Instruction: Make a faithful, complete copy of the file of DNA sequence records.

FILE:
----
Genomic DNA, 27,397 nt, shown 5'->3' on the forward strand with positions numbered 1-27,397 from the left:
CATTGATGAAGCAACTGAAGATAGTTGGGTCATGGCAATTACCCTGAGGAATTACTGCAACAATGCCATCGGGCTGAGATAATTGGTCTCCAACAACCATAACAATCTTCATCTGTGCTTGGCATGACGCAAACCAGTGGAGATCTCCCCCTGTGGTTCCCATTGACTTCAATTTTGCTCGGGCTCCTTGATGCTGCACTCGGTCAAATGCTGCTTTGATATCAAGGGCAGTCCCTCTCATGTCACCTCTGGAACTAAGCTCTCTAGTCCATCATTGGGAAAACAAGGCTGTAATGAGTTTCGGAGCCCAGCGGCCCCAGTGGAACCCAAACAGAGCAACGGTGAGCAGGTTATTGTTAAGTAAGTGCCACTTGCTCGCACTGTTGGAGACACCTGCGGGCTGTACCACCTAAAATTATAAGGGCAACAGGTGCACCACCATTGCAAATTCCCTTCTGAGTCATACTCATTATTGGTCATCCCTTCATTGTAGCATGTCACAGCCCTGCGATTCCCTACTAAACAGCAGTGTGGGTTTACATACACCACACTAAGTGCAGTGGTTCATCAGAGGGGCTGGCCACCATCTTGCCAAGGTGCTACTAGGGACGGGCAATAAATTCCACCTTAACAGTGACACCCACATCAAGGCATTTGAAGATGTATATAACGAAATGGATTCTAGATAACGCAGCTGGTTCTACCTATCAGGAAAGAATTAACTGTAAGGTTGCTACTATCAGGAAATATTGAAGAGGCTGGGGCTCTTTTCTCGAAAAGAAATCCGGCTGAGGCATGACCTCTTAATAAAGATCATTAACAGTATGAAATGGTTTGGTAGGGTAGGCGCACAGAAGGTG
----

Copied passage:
Genomic DNA, 27,397 nt, shown 5'->3' on the forward strand with positions numbered 1-27,397 from the left:
CATTGATGAAGCAACTGAAGATAGTTGGGTCATGGCAATTACCCTGAGGAATTACTGCAACAATGCCATCGGGCTGAGATAATTGGTCTCCAACAACCATAACAATCTTCATCTGTGCTTGGCATGACGCAAACCAGTGGAGATCTCCCCCTGTGGTTCCCATTGACTTCAATTTTGCTCGGGCTCCTTGATGCTGCACTCGGTCAAATGCTGCTTTGATATCAAGGGCAGTCCCTCTCATGTCACCTCTGGAACTAAGCTCTCTAGTCCATCATTGGGAAAACAAGGCTGTAATGAGTTTCGGAGCCCAGCGGCCCCAGTGGAACCCAAACAGAGCAACGGTGAGCAGGTTATTGTTAAGTAAGTGCCACTTGCTCGCACTGTTGGAGACACCTGCGGGCTGTACCACCTAAAATTATAAGGGCAACAGGTGCACCACCATTGCAAATTCCCTTCTGAGTCATACTCATTATTGGTCATCCCTTCATTGTAGCATGTCACAGCCCTGCGATTCCCTACTAAACAGCAGTGTGGGTTTACATACACCACACTAAGTGCAGTGGTTCATCAGAGGGGCTGGCCACCATCTTGCCAAGGTGCTACTAGGGACGGGCAATAAATTCCACCTTAACAGTGACACCCACATCAAGGCATTTGAAGATGTATATAACGAAATGGATTCTAGATAACGCAGCTGGTTCTACCTATCAGGAAAGAATTAACTGTAAGGTTGCTACTATCAGGAAATATTGAAGAGGCTGGGGCTCTTTTCTCGAAAAGAAATCCGGCTGAGGCATGACCTCTTAATAAAGATCATTAACAGTATGAAATGGTTTGGTAGGGTAGGCGCACAGAAGGTG